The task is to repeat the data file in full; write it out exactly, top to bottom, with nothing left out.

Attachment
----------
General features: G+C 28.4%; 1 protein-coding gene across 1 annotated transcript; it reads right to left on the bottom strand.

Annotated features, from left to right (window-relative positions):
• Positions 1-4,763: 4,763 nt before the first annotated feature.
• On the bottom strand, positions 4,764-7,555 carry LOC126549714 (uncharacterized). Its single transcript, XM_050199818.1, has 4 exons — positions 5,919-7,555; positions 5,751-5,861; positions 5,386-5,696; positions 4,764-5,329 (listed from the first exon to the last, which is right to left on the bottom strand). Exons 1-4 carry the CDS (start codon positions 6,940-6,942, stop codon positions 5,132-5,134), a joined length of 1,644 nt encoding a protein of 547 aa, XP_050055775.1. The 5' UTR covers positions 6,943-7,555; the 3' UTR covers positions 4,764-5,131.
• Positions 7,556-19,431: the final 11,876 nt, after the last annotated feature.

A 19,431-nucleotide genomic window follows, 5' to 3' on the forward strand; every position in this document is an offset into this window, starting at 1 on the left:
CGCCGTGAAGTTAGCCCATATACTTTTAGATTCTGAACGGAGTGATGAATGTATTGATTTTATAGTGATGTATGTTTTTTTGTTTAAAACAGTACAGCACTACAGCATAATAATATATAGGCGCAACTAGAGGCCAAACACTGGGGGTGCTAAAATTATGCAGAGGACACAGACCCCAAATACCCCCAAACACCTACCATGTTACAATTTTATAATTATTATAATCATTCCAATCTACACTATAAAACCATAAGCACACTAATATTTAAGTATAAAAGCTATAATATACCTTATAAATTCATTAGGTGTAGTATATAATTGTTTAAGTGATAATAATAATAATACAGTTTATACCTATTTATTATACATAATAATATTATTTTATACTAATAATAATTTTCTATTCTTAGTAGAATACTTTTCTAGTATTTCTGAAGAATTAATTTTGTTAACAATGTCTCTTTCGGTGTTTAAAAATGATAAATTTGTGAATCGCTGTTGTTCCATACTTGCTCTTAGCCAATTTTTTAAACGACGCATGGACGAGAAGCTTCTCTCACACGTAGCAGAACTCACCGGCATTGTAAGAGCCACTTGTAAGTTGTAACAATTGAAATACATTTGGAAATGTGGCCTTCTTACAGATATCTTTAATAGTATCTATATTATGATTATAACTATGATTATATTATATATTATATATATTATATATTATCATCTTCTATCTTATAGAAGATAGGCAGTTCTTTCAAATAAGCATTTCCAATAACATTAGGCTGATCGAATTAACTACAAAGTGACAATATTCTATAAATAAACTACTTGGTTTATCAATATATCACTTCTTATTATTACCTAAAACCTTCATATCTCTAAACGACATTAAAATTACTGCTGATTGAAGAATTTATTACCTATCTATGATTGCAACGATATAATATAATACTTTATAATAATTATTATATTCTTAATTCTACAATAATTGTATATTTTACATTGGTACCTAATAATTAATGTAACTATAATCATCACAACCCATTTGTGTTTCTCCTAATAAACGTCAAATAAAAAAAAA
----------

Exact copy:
General features: G+C 28.4%; 1 protein-coding gene across 1 annotated transcript; it reads right to left on the bottom strand.

Annotated features, from left to right (window-relative positions):
• Positions 1-4,763: 4,763 nt before the first annotated feature.
• On the bottom strand, positions 4,764-7,555 carry LOC126549714 (uncharacterized). Its single transcript, XM_050199818.1, has 4 exons — positions 5,919-7,555; positions 5,751-5,861; positions 5,386-5,696; positions 4,764-5,329 (listed from the first exon to the last, which is right to left on the bottom strand). Exons 1-4 carry the CDS (start codon positions 6,940-6,942, stop codon positions 5,132-5,134), a joined length of 1,644 nt encoding a protein of 547 aa, XP_050055775.1. The 5' UTR covers positions 6,943-7,555; the 3' UTR covers positions 4,764-5,131.
• Positions 7,556-19,431: the final 11,876 nt, after the last annotated feature.

A 19,431-nucleotide genomic window follows, 5' to 3' on the forward strand; every position in this document is an offset into this window, starting at 1 on the left:
CGCCGTGAAGTTAGCCCATATACTTTTAGATTCTGAACGGAGTGATGAATGTATTGATTTTATAGTGATGTATGTTTTTTTGTTTAAAACAGTACAGCACTACAGCATAATAATATATAGGCGCAACTAGAGGCCAAACACTGGGGGTGCTAAAATTATGCAGAGGACACAGACCCCAAATACCCCCAAACACCTACCATGTTACAATTTTATAATTATTATAATCATTCCAATCTACACTATAAAACCATAAGCACACTAATATTTAAGTATAAAAGCTATAATATACCTTATAAATTCATTAGGTGTAGTATATAATTGTTTAAGTGATAATAATAATAATACAGTTTATACCTATTTATTATACATAATAATATTATTTTATACTAATAATAATTTTCTATTCTTAGTAGAATACTTTTCTAGTATTTCTGAAGAATTAATTTTGTTAACAATGTCTCTTTCGGTGTTTAAAAATGATAAATTTGTGAATCGCTGTTGTTCCATACTTGCTCTTAGCCAATTTTTTAAACGACGCATGGACGAGAAGCTTCTCTCACACGTAGCAGAACTCACCGGCATTGTAAGAGCCACTTGTAAGTTGTAACAATTGAAATACATTTGGAAATGTGGCCTTCTTACAGATATCTTTAATAGTATCTATATTATGATTATAACTATGATTATATTATATATTATATATATTATATATTATCATCTTCTATCTTATAGAAGATAGGCAGTTCTTTCAAATAAGCATTTCCAATAACATTAGGCTGATCGAATTAACTACAAAGTGACAATATTCTATAAATAAACTACTTGGTTTATCAATATATCACTTCTTATTATTACCTAAAACCTTCATATCTCTAAACGACATTAAAATTACTGCTGATTGAAGAATTTATTACCTATCTATGATTGCAACGATATAATATAATACTTTATAATAATTATTATATTCTTAATTCTACAATAATTGTATATTTTACATTGGTACCTAATAATTAATGTAACTATAATCATCACAACCCATTTGTGTTTCTCCTAATAAACGTCAAATAAAAAAAAA